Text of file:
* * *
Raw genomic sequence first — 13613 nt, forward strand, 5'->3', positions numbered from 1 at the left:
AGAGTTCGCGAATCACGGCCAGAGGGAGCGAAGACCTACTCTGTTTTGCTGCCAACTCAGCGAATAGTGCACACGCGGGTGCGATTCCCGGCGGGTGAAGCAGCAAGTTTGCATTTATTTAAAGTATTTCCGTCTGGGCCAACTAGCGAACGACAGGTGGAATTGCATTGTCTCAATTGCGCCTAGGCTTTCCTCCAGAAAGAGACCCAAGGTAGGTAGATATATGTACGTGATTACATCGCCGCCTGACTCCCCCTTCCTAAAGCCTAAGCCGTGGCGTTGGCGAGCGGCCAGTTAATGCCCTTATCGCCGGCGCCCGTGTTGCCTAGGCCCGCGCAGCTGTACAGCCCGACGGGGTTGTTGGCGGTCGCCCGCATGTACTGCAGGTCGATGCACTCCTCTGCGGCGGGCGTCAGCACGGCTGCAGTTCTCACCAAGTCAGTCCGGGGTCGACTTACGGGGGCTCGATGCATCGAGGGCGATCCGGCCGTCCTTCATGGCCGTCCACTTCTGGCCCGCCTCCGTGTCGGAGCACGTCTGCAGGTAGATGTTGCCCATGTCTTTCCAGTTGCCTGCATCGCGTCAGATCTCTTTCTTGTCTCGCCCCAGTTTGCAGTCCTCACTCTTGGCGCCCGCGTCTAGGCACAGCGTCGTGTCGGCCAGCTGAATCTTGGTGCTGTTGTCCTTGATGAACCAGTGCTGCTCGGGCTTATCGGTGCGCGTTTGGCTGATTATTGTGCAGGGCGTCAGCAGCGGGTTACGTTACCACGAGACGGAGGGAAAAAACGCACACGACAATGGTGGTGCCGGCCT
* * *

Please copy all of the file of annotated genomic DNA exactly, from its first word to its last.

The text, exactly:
Raw genomic sequence first — 13613 nt, forward strand, 5'->3', positions numbered from 1 at the left:
AGAGTTCGCGAATCACGGCCAGAGGGAGCGAAGACCTACTCTGTTTTGCTGCCAACTCAGCGAATAGTGCACACGCGGGTGCGATTCCCGGCGGGTGAAGCAGCAAGTTTGCATTTATTTAAAGTATTTCCGTCTGGGCCAACTAGCGAACGACAGGTGGAATTGCATTGTCTCAATTGCGCCTAGGCTTTCCTCCAGAAAGAGACCCAAGGTAGGTAGATATATGTACGTGATTACATCGCCGCCTGACTCCCCCTTCCTAAAGCCTAAGCCGTGGCGTTGGCGAGCGGCCAGTTAATGCCCTTATCGCCGGCGCCCGTGTTGCCTAGGCCCGCGCAGCTGTACAGCCCGACGGGGTTGTTGGCGGTCGCCCGCATGTACTGCAGGTCGATGCACTCCTCTGCGGCGGGCGTCAGCACGGCTGCAGTTCTCACCAAGTCAGTCCGGGGTCGACTTACGGGGGCTCGATGCATCGAGGGCGATCCGGCCGTCCTTCATGGCCGTCCACTTCTGGCCCGCCTCCGTGTCGGAGCACGTCTGCAGGTAGATGTTGCCCATGTCTTTCCAGTTGCCTGCATCGCGTCAGATCTCTTTCTTGTCTCGCCCCAGTTTGCAGTCCTCACTCTTGGCGCCCGCGTCTAGGCACAGCGTCGTGTCGGCCAGCTGAATCTTGGTGCTGTTGTCCTTGATGAACCAGTGCTGCTCGGGCTTATCGGTGCGCGTTTGGCTGATTATTGTGCAGGGCGTCAGCAGCGGGTTACGTTACCACGAGACGGAGGGAAAAAACGCACACGACAATGGTGGTGCCGGCCT